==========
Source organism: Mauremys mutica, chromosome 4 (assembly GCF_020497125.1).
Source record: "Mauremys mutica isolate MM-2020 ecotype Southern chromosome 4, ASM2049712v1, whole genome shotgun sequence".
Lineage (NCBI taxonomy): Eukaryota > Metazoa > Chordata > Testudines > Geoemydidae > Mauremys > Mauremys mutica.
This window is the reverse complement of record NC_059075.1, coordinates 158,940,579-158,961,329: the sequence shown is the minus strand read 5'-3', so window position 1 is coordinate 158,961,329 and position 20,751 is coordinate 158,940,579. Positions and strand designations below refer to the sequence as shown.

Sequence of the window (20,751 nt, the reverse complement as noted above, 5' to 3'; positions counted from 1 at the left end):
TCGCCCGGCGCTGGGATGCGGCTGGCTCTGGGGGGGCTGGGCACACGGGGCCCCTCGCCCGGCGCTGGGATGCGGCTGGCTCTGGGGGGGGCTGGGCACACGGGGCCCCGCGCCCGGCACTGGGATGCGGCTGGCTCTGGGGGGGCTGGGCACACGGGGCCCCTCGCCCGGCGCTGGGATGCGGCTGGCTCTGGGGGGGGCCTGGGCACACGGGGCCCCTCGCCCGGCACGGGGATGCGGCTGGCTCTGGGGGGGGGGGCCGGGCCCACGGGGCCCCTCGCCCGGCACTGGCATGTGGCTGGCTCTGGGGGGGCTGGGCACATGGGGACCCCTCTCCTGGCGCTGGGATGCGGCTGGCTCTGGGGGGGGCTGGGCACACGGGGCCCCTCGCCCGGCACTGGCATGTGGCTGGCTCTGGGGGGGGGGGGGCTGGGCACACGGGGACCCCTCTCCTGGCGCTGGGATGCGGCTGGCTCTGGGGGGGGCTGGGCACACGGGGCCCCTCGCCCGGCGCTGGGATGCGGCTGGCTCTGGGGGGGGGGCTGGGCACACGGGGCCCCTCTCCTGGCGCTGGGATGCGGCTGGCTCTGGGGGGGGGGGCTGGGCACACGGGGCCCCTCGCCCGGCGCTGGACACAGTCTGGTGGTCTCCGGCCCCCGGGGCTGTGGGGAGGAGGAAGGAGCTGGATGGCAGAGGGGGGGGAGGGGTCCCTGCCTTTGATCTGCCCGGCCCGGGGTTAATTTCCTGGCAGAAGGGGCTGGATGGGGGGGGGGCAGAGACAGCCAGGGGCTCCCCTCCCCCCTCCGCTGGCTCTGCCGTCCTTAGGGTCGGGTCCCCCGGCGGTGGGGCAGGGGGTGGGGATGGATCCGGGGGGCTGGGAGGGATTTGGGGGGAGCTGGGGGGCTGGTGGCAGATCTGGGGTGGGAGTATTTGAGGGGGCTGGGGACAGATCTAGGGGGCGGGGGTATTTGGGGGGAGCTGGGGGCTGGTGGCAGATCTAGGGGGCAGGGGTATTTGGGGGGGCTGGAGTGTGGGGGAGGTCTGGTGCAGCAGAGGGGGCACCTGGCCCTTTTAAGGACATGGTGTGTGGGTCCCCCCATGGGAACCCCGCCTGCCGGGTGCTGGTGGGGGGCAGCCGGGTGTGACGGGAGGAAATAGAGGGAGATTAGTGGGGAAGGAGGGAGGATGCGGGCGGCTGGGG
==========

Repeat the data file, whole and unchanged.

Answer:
Source organism: Mauremys mutica, chromosome 4 (assembly GCF_020497125.1).
Source record: "Mauremys mutica isolate MM-2020 ecotype Southern chromosome 4, ASM2049712v1, whole genome shotgun sequence".
Lineage (NCBI taxonomy): Eukaryota > Metazoa > Chordata > Testudines > Geoemydidae > Mauremys > Mauremys mutica.
This window is the reverse complement of record NC_059075.1, coordinates 158,940,579-158,961,329: the sequence shown is the minus strand read 5'-3', so window position 1 is coordinate 158,961,329 and position 20,751 is coordinate 158,940,579. Positions and strand designations below refer to the sequence as shown.

Sequence of the window (20,751 nt, the reverse complement as noted above, 5' to 3'; positions counted from 1 at the left end):
TCGCCCGGCGCTGGGATGCGGCTGGCTCTGGGGGGGCTGGGCACACGGGGCCCCTCGCCCGGCGCTGGGATGCGGCTGGCTCTGGGGGGGGCTGGGCACACGGGGCCCCGCGCCCGGCACTGGGATGCGGCTGGCTCTGGGGGGGCTGGGCACACGGGGCCCCTCGCCCGGCGCTGGGATGCGGCTGGCTCTGGGGGGGGCCTGGGCACACGGGGCCCCTCGCCCGGCACGGGGATGCGGCTGGCTCTGGGGGGGGGGGCCGGGCCCACGGGGCCCCTCGCCCGGCACTGGCATGTGGCTGGCTCTGGGGGGGCTGGGCACATGGGGACCCCTCTCCTGGCGCTGGGATGCGGCTGGCTCTGGGGGGGGCTGGGCACACGGGGCCCCTCGCCCGGCACTGGCATGTGGCTGGCTCTGGGGGGGGGGGGGCTGGGCACACGGGGACCCCTCTCCTGGCGCTGGGATGCGGCTGGCTCTGGGGGGGGCTGGGCACACGGGGCCCCTCGCCCGGCGCTGGGATGCGGCTGGCTCTGGGGGGGGGGCTGGGCACACGGGGCCCCTCTCCTGGCGCTGGGATGCGGCTGGCTCTGGGGGGGGGGGCTGGGCACACGGGGCCCCTCGCCCGGCGCTGGACACAGTCTGGTGGTCTCCGGCCCCCGGGGCTGTGGGGAGGAGGAAGGAGCTGGATGGCAGAGGGGGGGGAGGGGTCCCTGCCTTTGATCTGCCCGGCCCGGGGTTAATTTCCTGGCAGAAGGGGCTGGATGGGGGGGGGGCAGAGACAGCCAGGGGCTCCCCTCCCCCCTCCGCTGGCTCTGCCGTCCTTAGGGTCGGGTCCCCCGGCGGTGGGGCAGGGGGTGGGGATGGATCCGGGGGGCTGGGAGGGATTTGGGGGGAGCTGGGGGGCTGGTGGCAGATCTGGGGTGGGAGTATTTGAGGGGGCTGGGGACAGATCTAGGGGGCGGGGGTATTTGGGGGGAGCTGGGGGCTGGTGGCAGATCTAGGGGGCAGGGGTATTTGGGGGGGCTGGAGTGTGGGGGAGGTCTGGTGCAGCAGAGGGGGCACCTGGCCCTTTTAAGGACATGGTGTGTGGGTCCCCCCATGGGAACCCCGCCTGCCGGGTGCTGGTGGGGGGCAGCCGGGTGTGACGGGAGGAAATAGAGGGAGATTAGTGGGGAAGGAGGGAGGATGCGGGCGGCTGGGG